A lack of cooks could close another Manchester icon

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Chelby’s, a neighborhood staple on Mammoth Road. File Photo/Stacy Harrison

It was late afternoon on a Wednesday at Chelby’s Pizza, and the tables in the bar area were sprinkled with the regulars. Outside, clouds gathered, overcast, as another wave of humidity and rain were ushering in.

I sat at a table in the back corner by the exit—a place my friends and I, who are also regulars, have informally staked as territory. Brian and my wife were arguing politics—a cardinal bar faux pas that they tend to ignore after a few libations.

Meanwhile, I sipped my Bud Light draft, refusing to be baited into their discussion.

“I completely believed Dr. Blasey Ford’s testimony,” said my progressive Smurf-blue wife Liz, her voice rising a decibel. Despite Justice Brett Kavanaugh’s controversial Supreme Court appointment being three years old, she and Brian inexplicably decided to resurrect the topic. “Why would such a bright, accomplished woman risk so much to perjure herself?”

“So if a woman says the man did it then he’s automatically guilty?” asked Brian, the conservative foil to Liz’s liberal worldview.

Then Jeremy—the voice of reason, due largely to his disdain for partisan banter—came back to the table after talking to Chelby’s owner Heidi Liolios.

“Both of you need to shut the hell up,” Jeremy said in his gruff voice, scratching at his beard. “There’s a bigger problem right now.”

Jeremy explained that Heidi informed him that another one of the cooks had taken another job, leaving the restaurant with only two cooks to man the kitchen at the end of the month, and unless she could find another cook, Chelby’s Pizza—the oasis where so many of us retreat to socialize and escape the banal grips of daily life—could be forced to close its doors.

Chelby’s could also be added to a formidable list of iconic Manchester establishments in the ever-extending list of COVID-19 causalities.

“I am literally scared at this point,” Liolios said to me in an interview. “I’ve sunk my whole life into [the restaurant], 22 years.”

Originally, I intended to report this as a journalistic piece. But this isn’t breaking news—many restaurant owners I’ve interviewed in the past six months have echoed the same fears and sentiments—and I can’t write this article with any modicum of objectivity.

For example, my kids, now teenagers becoming adults, grew up going to Chelby’s Pizza. And Heidi and her brother and co-owner John Liolios, along with Chelby’s long-time staff have always welcomed our family as one of their own—as well as many, many other Chelby’s patrons in the Manchester community.

If Chelby’s closes, many said patrons of the restaurant will be left to navigate a real void, much like we did during quarantine.

“We’re drowning and trying to stay afloat,” said Liolios of the restaurant. “Many of us have sunk our lives into this.”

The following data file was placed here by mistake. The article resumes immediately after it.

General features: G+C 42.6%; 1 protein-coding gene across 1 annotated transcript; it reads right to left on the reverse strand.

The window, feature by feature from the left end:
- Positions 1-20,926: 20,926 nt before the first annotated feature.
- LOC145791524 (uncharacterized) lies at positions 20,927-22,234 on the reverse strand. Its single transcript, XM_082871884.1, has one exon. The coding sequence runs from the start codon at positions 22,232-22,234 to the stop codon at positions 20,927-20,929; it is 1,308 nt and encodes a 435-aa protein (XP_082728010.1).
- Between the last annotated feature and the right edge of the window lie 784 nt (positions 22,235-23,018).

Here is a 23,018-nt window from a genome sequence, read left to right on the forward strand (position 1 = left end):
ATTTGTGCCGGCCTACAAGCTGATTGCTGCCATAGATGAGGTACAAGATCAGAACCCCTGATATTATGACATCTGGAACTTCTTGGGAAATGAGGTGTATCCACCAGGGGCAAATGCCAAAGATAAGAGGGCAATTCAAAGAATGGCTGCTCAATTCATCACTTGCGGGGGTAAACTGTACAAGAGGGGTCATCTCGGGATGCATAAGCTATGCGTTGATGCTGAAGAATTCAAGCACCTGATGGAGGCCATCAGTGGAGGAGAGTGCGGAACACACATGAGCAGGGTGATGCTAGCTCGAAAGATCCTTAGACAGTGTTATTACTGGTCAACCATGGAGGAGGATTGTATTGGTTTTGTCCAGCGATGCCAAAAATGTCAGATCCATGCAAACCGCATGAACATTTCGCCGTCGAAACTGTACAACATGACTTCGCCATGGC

Unless you’ve been living in a vacuum, most people are aware—as we precariously inch away from the pandemic with a tentative hope that we won’t see another serious resurgence—that many small businesses are struggling to find the workers necessary to maintain a sustainable bottom line.

This is particularly prevalent in the restaurant industry. While people are eager to leave the caves they’ve been holed in for well over a year, many local establishments can’t find the workforce they need to serve their customers.

“I don’t know how we got this point,” Liolios said. “There are no more people willing to work for average wages.”

Theories about the problem abound.

Is this a matter of indolence and complacency? Have too many people become so comfortable living off stimulus checks that they’re reluctant to leave the teat?

Is the problem more existential in nature? Has the time spent during the pandemic led to the type of introspection where workers are questioning their roles and usefulness in a vast, inexplicable and indifferent universe?

Has the pandemic irrevocably changed the way we perceive work, and what workers are justly owed for their services?

Regardless, this leaves small businesses unable to match the larger, often-corporate companies who are able to offer higher wages to their laborers.

“There are so many other opportunities for people that I can’t compete,” Liolios conceded.

And I obviously don’t have those answers—nor does Fox News or MSNBC. What I do know is that, right now, we need to double-down on our community, supporting one another on a local level.

It also means that these small businesses, who are paying reasonable wages for workers, need help from the able-bodied workforce. Restaurants, daycares, small stores and other local establishments need all of us to pitch in—both as workers and patrons.

And to those who might be reading this with basic culinary skills and the availability to work, please consider helping your local restaurants. If we ever want to return to a semblance of pre-pandemic normalcy, we’re going to need everyone to pitch in.

Brian and Liz stopped arguing about Kavanaugh. All of us at the table stopped and realized that a place we love and cherish was in real peril.

“What can we do?” Liz asked.

“I’ll talk to Heidi,” I said. “Maybe I can write something, try to help.”